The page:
Common mistakes can really mess with your plans.
The tough economy has many companies pulling in their horns on expansion, but operators who are shopping for real estate could find it’s a buyer’s market. Trouble is, according to real estate pros, restaurant companies—even chains you’d think would know better—often make mistakes that cut them out of the best deals.
The most common of those missteps resemble the biblical deadly sins: Pride, ignorance and laziness rank high among errors, as does inflexibility, a tendency to over-analyze and lack of skilled representation.
When it comes to site selection, many operators do so with rose-colored glasses on, says Brian Epstein, founder and CEO of UrbanSpace Commercial Properties, an Indianapolis-based brokerage. “They get so wrapped up in their concept and convince themselves that customers will seek them out anywhere,” he says. “They cut corners on rent and ignore the mantra of location, location, location—which the majority of concepts don’t have the strength to buck. A competitor will always come in willing to pay a couple bucks more per square foot for a stronger location and immediately out-position them.”
Another common misstep is what broker Marty Kotis calls following the herd. “One area of a city may have 20 restaurants and buyers will think it’s a hot area. Maybe, but maybe not,” says Kotis, president and CEO of Kotis Properties Inc., Greensboro, North Carolina. “They’ll follow simply because restaurants they’d like to be associated with are there. But that area may only be strong enough to support 10 restaurants. The cluster gets too large, everyone starts to suffer and restaurants fail.”
Bryant Siragusa, national director of mall restaurants and entertainment for CBL & Associates, a mall and shopping center developer headquartered in Chattanooga, Tennessee, says herd mentality applies in other ways, too. In particular, emerging chains often get caught up in a desire to follow established chains into Chicago, New York, Houston or L.A.—markets with high visibility but stiff competition. “They could probably buil a much stronger bottom line if they focused instead on second- or third-tier markets where they’d be a big fish in a smaller pond,” he says.
Regardless of the size of the pond, failure to perform due diligence is another common error, Siragusa adds. “Restaurants need to get in on the front end with the city and find out about permits and fees. They need to know the signage ordinances and what they have to pay to tap into municipal sewer and water lines. In market like Florida, those fees can run $300,000 to $400,000. They need to know if they’ll have to pay for union labor, which can add 30 percent to construction costs. Liquor license fees in some cities are sky high—half a million to a million dollars in cities like Detroit. These things are all barriers to entry and they vary greatly from market to market. Restaurants often don’t do this kind of homework or they don’t do it properly.”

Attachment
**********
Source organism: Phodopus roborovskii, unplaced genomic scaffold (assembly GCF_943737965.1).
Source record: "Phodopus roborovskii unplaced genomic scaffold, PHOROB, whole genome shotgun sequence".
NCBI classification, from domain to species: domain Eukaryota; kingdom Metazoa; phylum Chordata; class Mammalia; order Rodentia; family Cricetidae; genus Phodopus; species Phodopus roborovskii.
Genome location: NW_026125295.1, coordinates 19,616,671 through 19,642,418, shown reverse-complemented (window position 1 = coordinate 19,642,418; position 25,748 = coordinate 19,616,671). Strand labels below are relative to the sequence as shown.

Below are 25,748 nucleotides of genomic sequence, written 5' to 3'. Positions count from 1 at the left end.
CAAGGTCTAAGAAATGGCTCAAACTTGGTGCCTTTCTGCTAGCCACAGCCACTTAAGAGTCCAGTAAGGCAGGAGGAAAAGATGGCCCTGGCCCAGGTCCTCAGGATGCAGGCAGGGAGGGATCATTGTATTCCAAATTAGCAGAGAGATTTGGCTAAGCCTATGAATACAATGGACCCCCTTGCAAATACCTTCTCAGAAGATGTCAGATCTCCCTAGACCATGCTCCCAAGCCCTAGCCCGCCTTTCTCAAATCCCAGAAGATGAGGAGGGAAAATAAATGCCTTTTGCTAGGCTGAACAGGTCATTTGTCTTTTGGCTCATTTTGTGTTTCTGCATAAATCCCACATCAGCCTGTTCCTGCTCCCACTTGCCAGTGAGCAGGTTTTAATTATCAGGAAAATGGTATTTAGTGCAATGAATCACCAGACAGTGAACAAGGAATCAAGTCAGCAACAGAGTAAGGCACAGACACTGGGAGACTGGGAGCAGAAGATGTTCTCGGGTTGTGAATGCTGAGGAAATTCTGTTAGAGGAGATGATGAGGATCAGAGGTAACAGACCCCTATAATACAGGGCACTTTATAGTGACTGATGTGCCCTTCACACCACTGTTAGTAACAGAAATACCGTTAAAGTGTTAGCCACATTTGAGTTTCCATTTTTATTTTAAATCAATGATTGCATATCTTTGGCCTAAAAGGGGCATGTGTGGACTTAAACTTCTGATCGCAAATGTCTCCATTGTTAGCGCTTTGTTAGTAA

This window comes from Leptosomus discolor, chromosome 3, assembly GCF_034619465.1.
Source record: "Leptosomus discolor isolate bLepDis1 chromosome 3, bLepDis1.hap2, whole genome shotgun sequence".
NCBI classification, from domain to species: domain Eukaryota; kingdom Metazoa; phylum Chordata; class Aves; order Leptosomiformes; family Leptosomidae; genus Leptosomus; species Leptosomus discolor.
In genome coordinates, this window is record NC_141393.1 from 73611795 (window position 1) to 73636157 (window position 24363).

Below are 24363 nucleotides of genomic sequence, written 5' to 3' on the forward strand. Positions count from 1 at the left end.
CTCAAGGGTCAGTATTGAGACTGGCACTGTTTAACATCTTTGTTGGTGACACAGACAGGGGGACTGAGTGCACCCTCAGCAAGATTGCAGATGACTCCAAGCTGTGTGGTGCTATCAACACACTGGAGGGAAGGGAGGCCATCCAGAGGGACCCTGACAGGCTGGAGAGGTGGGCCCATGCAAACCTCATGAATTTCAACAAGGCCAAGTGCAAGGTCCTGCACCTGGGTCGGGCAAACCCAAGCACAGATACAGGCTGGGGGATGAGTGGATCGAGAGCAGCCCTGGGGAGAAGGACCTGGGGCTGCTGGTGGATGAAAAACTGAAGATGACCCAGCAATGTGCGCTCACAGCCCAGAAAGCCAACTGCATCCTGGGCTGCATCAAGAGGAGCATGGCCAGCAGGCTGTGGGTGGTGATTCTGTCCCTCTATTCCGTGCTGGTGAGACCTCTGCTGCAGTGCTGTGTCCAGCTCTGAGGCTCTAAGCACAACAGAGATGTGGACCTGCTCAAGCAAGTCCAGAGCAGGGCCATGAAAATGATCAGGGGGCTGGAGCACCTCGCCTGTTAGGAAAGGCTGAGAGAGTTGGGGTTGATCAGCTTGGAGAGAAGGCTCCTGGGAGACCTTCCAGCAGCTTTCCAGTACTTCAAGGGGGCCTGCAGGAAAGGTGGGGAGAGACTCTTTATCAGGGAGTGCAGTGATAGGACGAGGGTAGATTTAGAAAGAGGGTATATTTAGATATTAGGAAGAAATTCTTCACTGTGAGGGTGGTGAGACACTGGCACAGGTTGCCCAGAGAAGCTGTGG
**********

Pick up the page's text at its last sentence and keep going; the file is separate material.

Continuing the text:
Pressure on chains to achieve rapid unit expansion can also lead to expediency trumping smart site selection. “It may be easy to jump into a market and knock out five deals with one land owner or to jump into the shiny new lifestyle center,” Kotis says. “But that’s a lazy approach. To get the best deals, you have to work to uncove the fundamentals of a location as they relate to your business. You need to know where your customers live, work and play and site stores in locations that take advantage of that versus skimming for low-hanging fruit.”
Chains also are commonly guilty of entering local markets with national blinders on, according to Epstein. They routinely pass up potentially great sites because at first glance they don’t fit neatly into prescribed corporate formulas.
Ignorance of the many ways that deals can be structured and a lack of flexibility are other common and costly mistakes. Here, it’s most often independents and emerging chains at risk. “They just don’t know what’s available to them in terms of the different types of transactions,” Siragusa says. “There are so many ways to make a deal happen and get to the desired end result, but they come in with their minds already made up about the type of deal they want and often walk away from different types of opportunities that could work for them.”
Kotis notes that ruling out a location simply because you can’t own it is shortsighted. “Look at the deal a couple of other ways and take the time to put some numbers to it,” he suggests. “Keep your options open, and if you don’t understand those options, hire someone who does to represent you.”